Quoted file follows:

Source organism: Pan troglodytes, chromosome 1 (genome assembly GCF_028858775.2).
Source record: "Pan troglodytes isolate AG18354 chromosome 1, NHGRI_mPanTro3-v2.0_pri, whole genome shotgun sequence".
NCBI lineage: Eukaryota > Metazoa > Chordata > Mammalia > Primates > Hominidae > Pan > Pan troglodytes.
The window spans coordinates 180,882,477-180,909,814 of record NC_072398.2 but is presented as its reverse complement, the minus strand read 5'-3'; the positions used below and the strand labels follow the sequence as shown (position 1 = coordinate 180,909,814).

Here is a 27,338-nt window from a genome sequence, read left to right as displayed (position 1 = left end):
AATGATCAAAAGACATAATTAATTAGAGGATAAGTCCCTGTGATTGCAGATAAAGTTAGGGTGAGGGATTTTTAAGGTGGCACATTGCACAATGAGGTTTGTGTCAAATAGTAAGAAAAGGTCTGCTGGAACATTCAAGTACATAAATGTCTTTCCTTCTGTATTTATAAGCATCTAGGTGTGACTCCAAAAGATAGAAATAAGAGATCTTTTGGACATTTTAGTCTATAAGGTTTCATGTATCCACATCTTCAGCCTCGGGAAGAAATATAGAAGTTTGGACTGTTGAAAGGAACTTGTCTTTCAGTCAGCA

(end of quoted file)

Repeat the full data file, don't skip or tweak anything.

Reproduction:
Source organism: Pan troglodytes, chromosome 1 (genome assembly GCF_028858775.2).
Source record: "Pan troglodytes isolate AG18354 chromosome 1, NHGRI_mPanTro3-v2.0_pri, whole genome shotgun sequence".
NCBI lineage: Eukaryota > Metazoa > Chordata > Mammalia > Primates > Hominidae > Pan > Pan troglodytes.
The window spans coordinates 180,882,477-180,909,814 of record NC_072398.2 but is presented as its reverse complement, the minus strand read 5'-3'; the positions used below and the strand labels follow the sequence as shown (position 1 = coordinate 180,909,814).

Here is a 27,338-nt window from a genome sequence, read left to right as displayed (position 1 = left end):
AATGATCAAAAGACATAATTAATTAGAGGATAAGTCCCTGTGATTGCAGATAAAGTTAGGGTGAGGGATTTTTAAGGTGGCACATTGCACAATGAGGTTTGTGTCAAATAGTAAGAAAAGGTCTGCTGGAACATTCAAGTACATAAATGTCTTTCCTTCTGTATTTATAAGCATCTAGGTGTGACTCCAAAAGATAGAAATAAGAGATCTTTTGGACATTTTAGTCTATAAGGTTTCATGTATCCACATCTTCAGCCTCGGGAAGAAATATAGAAGTTTGGACTGTTGAAAGGAACTTGTCTTTCAGTCAGCA